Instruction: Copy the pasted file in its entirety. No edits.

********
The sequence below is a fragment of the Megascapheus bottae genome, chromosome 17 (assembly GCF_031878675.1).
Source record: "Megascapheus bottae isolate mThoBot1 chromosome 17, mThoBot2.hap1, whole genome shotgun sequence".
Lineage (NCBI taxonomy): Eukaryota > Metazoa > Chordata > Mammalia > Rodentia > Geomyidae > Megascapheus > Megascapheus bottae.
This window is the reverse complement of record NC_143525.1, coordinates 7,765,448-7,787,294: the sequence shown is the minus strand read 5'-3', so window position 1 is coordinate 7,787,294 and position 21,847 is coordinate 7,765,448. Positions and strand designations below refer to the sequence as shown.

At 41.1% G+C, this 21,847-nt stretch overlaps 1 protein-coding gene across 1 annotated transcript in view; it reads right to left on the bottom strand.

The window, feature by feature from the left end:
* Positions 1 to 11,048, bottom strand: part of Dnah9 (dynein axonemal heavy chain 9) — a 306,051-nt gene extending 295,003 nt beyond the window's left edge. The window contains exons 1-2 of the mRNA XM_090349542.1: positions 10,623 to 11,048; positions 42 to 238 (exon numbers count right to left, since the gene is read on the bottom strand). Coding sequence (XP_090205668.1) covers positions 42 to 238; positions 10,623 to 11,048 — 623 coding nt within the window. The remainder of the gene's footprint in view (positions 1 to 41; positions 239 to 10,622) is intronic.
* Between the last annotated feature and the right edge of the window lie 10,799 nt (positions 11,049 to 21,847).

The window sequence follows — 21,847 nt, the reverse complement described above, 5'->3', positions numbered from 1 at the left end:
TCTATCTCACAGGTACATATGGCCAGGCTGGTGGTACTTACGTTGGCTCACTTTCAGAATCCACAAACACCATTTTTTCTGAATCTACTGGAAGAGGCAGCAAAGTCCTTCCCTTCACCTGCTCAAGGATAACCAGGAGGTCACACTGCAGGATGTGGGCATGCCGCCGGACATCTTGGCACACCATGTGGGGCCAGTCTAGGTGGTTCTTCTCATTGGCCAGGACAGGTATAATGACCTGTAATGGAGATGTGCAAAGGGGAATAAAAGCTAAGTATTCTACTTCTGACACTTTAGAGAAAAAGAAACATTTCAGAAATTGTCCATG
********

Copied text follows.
The sequence below is a fragment of the Megascapheus bottae genome, chromosome 17 (assembly GCF_031878675.1).
Source record: "Megascapheus bottae isolate mThoBot1 chromosome 17, mThoBot2.hap1, whole genome shotgun sequence".
Lineage (NCBI taxonomy): Eukaryota > Metazoa > Chordata > Mammalia > Rodentia > Geomyidae > Megascapheus > Megascapheus bottae.
This window is the reverse complement of record NC_143525.1, coordinates 7,765,448-7,787,294: the sequence shown is the minus strand read 5'-3', so window position 1 is coordinate 7,787,294 and position 21,847 is coordinate 7,765,448. Positions and strand designations below refer to the sequence as shown.

At 41.1% G+C, this 21,847-nt stretch overlaps 1 protein-coding gene across 1 annotated transcript in view; it reads right to left on the bottom strand.

The window, feature by feature from the left end:
* Positions 1 to 11,048, bottom strand: part of Dnah9 (dynein axonemal heavy chain 9) — a 306,051-nt gene extending 295,003 nt beyond the window's left edge. The window contains exons 1-2 of the mRNA XM_090349542.1: positions 10,623 to 11,048; positions 42 to 238 (exon numbers count right to left, since the gene is read on the bottom strand). Coding sequence (XP_090205668.1) covers positions 42 to 238; positions 10,623 to 11,048 — 623 coding nt within the window. The remainder of the gene's footprint in view (positions 1 to 41; positions 239 to 10,622) is intronic.
* Between the last annotated feature and the right edge of the window lie 10,799 nt (positions 11,049 to 21,847).

The window sequence follows — 21,847 nt, the reverse complement described above, 5'->3', positions numbered from 1 at the left end:
TCTATCTCACAGGTACATATGGCCAGGCTGGTGGTACTTACGTTGGCTCACTTTCAGAATCCACAAACACCATTTTTTCTGAATCTACTGGAAGAGGCAGCAAAGTCCTTCCCTTCACCTGCTCAAGGATAACCAGGAGGTCACACTGCAGGATGTGGGCATGCCGCCGGACATCTTGGCACACCATGTGGGGCCAGTCTAGGTGGTTCTTCTCATTGGCCAGGACAGGTATAATGACCTGTAATGGAGATGTGCAAAGGGGAATAAAAGCTAAGTATTCTACTTCTGACACTTTAGAGAAAAAGAAACATTTCAGAAATTGTCCATG